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    Keeping your bowels closed, especially if your bladder is full, requires some amount of effort. This is why people, uh, "leak" when they die. If the event is traumatizing enough, then yes, it's quite believable that this person could wet himself.

    Personally, I tend to think that wetting oneself is a sign of fear, while vomiting is brought on by something vile, such as seeing death for the first time. So in your case, vomiting may be a more fitting reaction.
     
  12. madhoca
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    madhoca Contributing Member Contributor

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    I think the wetting/vomiting thing is overdone sometimes, and I'm pretty tired of it, to be honest. I mean, in every film or TV serial, someone has to throw up at the first sign of emotional unheaval.

    I just asked my husband, though, and he said that when he was doing his military service, some of the young lads DID throw up or even wet themselves under certain severe circumstances. (As a commando, he was involved in very intense fighting against terrorist insurgent groups) He said it happened less if they felt complete confidence in their officer (meaning his soldiers didn't have this problem!)
     
  13. lilix morgan
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    lilix morgan Contributing Member

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    If it's what your character would do, then it's what they would do. Don't take into acount if it's over-done or under-done, just think about how your character would react under the pressure.
    Personally, I'd probably flop over onto the ground unconscious, then as I thought about it later, then I'd blow chunks, or at least give a dry heave or two and skip eating for a while.
     
  14. iolair
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    iolair Active Member

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    Thanks for your feedback :)

    A little more info about where I'm trying to go with this. The relevant scene is at the start of the story, and is one of three violent incidents the kid is involved in. During the first, he has to get involved in the violence and, losing control of his actions, temporarily believes he has killed one of the bad guys. His reaction needs to be strong because (a) he's not used to "real" violence and (b) he's repulsed at what he thinks he's done.

    An important part of the story is showing this teenager's growing up, progressing from a boy to a man - so later he is more responsible and takes control rather than things just happening to him or reacting instinctively. For this reason, it's important to show him overwhelmed in this first incident in order to show the contrast with how he handles the later two.

    Wetting himself I "liked" (ewww) because it's a kid kind of reaction, to show where he's coming from - we know he's on a journey to manhood, but he's not very far along it. And also vomiting in particular does seem to be used often for this kind of thing, it's becoming a cliché.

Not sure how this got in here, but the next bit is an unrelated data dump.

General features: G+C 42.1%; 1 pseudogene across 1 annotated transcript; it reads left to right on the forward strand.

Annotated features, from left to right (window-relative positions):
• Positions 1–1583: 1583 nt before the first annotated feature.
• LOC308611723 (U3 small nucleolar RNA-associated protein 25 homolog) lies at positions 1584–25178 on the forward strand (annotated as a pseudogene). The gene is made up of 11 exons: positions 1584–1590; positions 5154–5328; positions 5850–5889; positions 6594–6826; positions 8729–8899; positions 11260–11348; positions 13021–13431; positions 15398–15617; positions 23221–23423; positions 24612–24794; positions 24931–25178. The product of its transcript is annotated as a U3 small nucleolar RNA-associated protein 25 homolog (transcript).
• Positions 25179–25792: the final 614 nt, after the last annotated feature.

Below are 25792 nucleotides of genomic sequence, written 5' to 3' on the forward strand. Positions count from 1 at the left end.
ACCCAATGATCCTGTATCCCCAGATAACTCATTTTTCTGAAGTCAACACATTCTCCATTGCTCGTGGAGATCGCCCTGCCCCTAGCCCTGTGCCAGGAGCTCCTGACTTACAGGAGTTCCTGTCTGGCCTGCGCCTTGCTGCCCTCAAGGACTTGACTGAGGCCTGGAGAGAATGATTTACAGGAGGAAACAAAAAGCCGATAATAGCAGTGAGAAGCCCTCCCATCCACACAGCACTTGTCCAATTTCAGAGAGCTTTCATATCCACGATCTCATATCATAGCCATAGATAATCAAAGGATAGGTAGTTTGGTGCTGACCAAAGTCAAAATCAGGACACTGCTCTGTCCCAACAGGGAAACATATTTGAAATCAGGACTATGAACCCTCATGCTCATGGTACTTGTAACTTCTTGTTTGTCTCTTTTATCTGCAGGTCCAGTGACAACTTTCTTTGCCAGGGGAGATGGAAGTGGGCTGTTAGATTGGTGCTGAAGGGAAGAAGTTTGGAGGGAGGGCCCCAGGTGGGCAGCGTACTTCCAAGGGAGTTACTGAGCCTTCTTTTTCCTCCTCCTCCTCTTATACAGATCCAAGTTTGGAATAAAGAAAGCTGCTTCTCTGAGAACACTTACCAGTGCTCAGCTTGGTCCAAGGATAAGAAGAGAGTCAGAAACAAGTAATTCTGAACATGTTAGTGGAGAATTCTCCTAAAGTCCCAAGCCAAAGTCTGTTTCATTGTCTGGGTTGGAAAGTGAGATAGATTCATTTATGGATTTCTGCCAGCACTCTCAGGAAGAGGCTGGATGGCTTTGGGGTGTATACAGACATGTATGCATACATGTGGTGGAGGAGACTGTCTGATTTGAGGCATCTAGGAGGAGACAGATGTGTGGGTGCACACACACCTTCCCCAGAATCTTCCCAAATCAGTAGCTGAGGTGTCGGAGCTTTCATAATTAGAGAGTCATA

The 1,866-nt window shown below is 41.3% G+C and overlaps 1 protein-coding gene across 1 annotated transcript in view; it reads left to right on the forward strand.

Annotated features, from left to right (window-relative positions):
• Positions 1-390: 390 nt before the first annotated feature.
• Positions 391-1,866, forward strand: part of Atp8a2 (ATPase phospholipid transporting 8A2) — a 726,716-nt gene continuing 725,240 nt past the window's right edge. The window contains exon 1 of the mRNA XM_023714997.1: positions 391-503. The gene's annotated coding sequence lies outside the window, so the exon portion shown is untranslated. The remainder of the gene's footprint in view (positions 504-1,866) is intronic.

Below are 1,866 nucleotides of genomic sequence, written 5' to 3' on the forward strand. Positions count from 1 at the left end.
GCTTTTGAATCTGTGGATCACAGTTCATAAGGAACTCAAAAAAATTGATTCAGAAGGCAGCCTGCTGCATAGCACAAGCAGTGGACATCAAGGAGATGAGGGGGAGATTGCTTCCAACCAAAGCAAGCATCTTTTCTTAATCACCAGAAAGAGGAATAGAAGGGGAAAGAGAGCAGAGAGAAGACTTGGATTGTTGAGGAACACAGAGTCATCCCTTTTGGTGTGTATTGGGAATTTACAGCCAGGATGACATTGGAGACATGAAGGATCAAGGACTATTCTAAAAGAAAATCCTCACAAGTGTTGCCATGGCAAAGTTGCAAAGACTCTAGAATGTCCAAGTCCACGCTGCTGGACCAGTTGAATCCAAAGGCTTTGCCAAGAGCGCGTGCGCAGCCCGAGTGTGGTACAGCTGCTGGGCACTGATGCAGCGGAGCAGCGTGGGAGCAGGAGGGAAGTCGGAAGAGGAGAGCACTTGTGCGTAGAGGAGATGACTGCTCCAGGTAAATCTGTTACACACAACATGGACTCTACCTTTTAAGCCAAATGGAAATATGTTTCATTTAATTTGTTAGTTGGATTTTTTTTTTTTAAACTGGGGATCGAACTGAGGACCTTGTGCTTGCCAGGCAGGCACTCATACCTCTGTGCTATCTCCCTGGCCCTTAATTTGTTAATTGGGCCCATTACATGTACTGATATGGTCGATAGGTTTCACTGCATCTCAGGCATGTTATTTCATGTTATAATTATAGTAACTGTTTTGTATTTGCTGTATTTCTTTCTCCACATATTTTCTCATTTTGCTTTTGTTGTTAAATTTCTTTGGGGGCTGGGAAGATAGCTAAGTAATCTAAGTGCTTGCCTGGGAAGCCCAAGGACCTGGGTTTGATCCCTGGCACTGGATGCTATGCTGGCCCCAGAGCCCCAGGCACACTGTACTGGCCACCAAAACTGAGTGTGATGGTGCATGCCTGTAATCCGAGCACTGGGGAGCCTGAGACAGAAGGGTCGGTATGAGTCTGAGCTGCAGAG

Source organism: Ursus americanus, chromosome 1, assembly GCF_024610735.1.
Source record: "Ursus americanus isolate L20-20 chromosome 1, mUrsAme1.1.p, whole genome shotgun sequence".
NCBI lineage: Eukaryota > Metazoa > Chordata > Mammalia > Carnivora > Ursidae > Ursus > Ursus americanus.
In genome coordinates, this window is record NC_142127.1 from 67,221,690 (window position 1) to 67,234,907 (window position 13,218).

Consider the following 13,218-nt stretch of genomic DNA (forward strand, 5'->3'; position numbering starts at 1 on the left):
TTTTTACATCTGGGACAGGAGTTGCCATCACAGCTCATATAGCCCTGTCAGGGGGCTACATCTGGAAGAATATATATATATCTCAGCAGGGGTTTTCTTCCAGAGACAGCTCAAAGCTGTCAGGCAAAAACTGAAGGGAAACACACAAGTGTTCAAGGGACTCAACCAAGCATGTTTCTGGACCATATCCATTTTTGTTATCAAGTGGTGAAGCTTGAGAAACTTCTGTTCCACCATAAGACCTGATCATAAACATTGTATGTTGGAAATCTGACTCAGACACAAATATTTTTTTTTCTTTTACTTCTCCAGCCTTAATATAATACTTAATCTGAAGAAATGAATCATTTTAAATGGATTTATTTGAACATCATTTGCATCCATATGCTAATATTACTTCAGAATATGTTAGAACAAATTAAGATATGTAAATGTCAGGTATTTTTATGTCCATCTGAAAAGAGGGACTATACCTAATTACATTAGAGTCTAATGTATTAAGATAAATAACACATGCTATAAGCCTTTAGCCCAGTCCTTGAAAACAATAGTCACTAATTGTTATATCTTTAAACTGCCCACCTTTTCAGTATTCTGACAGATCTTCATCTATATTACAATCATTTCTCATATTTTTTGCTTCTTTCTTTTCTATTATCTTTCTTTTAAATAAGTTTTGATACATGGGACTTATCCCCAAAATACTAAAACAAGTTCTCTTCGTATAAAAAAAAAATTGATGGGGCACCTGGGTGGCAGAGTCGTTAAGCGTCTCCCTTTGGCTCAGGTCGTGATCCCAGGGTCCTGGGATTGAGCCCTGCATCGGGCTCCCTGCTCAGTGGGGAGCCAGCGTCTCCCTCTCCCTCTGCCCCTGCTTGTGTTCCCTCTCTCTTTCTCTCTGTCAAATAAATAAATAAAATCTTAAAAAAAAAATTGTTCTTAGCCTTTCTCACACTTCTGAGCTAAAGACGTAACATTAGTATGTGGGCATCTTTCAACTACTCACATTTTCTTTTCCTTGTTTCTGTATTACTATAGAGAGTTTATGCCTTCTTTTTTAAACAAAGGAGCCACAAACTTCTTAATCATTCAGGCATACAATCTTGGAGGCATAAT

(In my personal first violent incident, once it was over, I didn't involve any kind of bodily fluids afterwards, though I did go pretty hyperactive and my head was swimming. I think there are a huge range of physical reactions to violence).
     
  15. BillyxRansom
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    BillyxRansom Active Member

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    If it works for the character, then leave it. Don't worry about reader reaction; in fact, if you are hoping for a shocked, kind of "EAUGH!" kind of response, you might get one, particularly out of me!
     
  16. biggergib
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    biggergib Member

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    As a reader, any character over twelve who wets themselves because of this will lose a lot of my respect. I know it sounds harsh, and I'm probably in the minority. Im not one of those macho guys or anything, but it just seems a bit unrealistic. I think crying, puking, screaming, running, silence for a few days, nightmares, etc. are more likely.

    I have witnessed some violent things in my day (certainly not murder) but i have had reactions ranging from sadness and fear to feelings of anger and retaliation. Like stated before, it really depends on the character. If he is really weak, a little slow, or something to that effect, I say do it.
     
  17. lilix morgan
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    lilix morgan Contributing Member

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    Yeah, vomiting is immediately seen anymore, just check South Park. XD Stan or Kyle hurls like, twelve times over every time he sees Wendy and just gets butterflies.

    Personally, the first real range of violence I'd gone through, well, I didn't puke or anything like that, nothing nasty, but I was shaking for about an hour afterwards, adrenaline rush and all. My mind was racing, too, which I figured was kind of natural. That's generally the basics, anything else after that is touching extreme in most people's minds.